Finding that its hearings satisfied procedural due process insofar as Rennie was concerned, the court, nevertheless, felt it "appropriate to comment on ... the shortcomings of the state's new Bulletin 78-3 regarding psychotropic medication." 2 Id. at 1142. The state's failures to provide for an attorney and independent psychiatrists to assist the patient in asserting his right to refuse treatment were particularly faulted. Id. at 1147.

Rennie later moved to amend his complaint to include class action allegations. 3 The district court granted this motion and conditionally certified three subclasses. The first consists of persons who are or may be hospitalized at Ancora and asserts violations of the right to adequate treatment and safe confinement. The claims of this group have not yet been determined.

The second subclass consists of all adult patients involuntarily committed to any of the five state mental health facilities Ancora Psychiatric Hospital, Marlboro Psychiatric Hospital, Trenton Psychiatric Hospital, Greystone Park Psychiatric Hospital, and the Glen Gardner Center for Geriatrics. The third subclass is composed of all adult patients voluntarily committed to these five institutions. 4

Further proceedings focused on the motions by the latter two subclasses for a preliminary injunction to enforce a right to refuse treatment. Seventeen days of additional hearings were held and an opinion The court ruled that the procedures promulgated in Administrative Bulletin 78-3 were insufficient to protect the substantive constitutional right it had recognized. In the district court's opinion, review of the attending psychiatrist's recommendation by the medical director was inadequate because institutional pressures would prevent him from exercising independent judgment. Additionally, the failure to provide procedures for obtaining informed consent, including a written form signed by the patients, was cited. 476 F.Supp. at 1309-10.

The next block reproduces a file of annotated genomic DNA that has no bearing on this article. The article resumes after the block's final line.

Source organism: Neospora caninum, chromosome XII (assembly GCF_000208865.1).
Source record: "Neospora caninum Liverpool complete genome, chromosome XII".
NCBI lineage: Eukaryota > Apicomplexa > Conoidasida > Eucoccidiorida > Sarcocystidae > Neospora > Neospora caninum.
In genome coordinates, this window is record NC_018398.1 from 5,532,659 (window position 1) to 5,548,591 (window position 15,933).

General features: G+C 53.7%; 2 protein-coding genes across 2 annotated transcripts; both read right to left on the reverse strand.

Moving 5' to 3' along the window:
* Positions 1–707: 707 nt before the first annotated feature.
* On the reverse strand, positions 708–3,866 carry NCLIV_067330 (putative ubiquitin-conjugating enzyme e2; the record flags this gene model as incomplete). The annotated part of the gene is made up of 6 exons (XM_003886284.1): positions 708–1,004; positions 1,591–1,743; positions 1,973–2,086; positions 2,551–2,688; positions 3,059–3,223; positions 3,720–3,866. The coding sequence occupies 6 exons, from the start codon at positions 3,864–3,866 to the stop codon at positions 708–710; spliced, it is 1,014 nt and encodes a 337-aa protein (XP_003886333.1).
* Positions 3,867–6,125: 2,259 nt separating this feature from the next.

was issued on September 14, 1979. Rennie v. Klein, 476 F.Supp. 1294 (D.N.J.1979). The district court reaffirmed its earlier conclusion that involuntarily committed patients have a substantive constitutional right to refuse medication and extended this right to voluntarily committed patients. The opinion concentrated, however, not on the substantive aspects of the right to refuse treatment, but on its procedural features.

The court issued a preliminary injunction that requires the state hospitals to hold hearings to determine whether patients may be medicated against their will. The state must also provide a "patient advocate" to represent patients at hearings, and must retain independent psychiatrists to make the ultimate determination at those hearings. In addition, consent forms are mandated and provisions for administering drugs in an emergency are outlined. The staffs are also directed to file monthly reports on implementation of the decree. 476 F.Supp. at 1313-15.

The parties cross-appeal from the district court's order. 5 The defendants contend that the district court erred in recognizing a constitutional right to refuse treatment. In the alternative, they argue that the procedures embodied in Administrative Bulletin 78-3 are sufficient to protect any such right.

The plaintiffs assert that the relief ordered by the district court is inadequate. They contend that independent psychiatrists retained by and responsible to the Commissioner of the Department of Human Services cannot be the neutral decisionmakers required by the due process clause. Similarly, an attack is leveled against the effectiveness of the system of patient advocates who, likewise, would be retained by and responsible to the defendant Commissioner. Finally, plaintiffs challenge the portion of the court's order that permits a doctor to medicate the patient by declaring him to be "functionally incompetent," a procedure they say can allow the circumvention of the mandatory review of all refusals of medication.


We first consider the appropriate scope of review. Generally, in an appeal from the grant of a preliminary injunction we are limited to determining whether there has been an abuse of discretion, an error of law, or a clear mistake in the consideration of the proof. Oburn v. Shapp, 521 F.2d 142, 147 (3d Cir. 1975). This narrow standard of review springs from the realization that the proof at a hearing for a preliminary injunction is abbreviated and that the trial court, under time pressures, may not have the opportunity for the more mature consideration of issues that is expected in usual adjudications. See United States Steel Corp. v. Fraternal Association of Steelhaulers, 431 F.2d 1046, 1048 (3d Cir. 1970).

Our review takes into account the factors that the district court considers in ruling on an application for a preliminary injunction. The moving party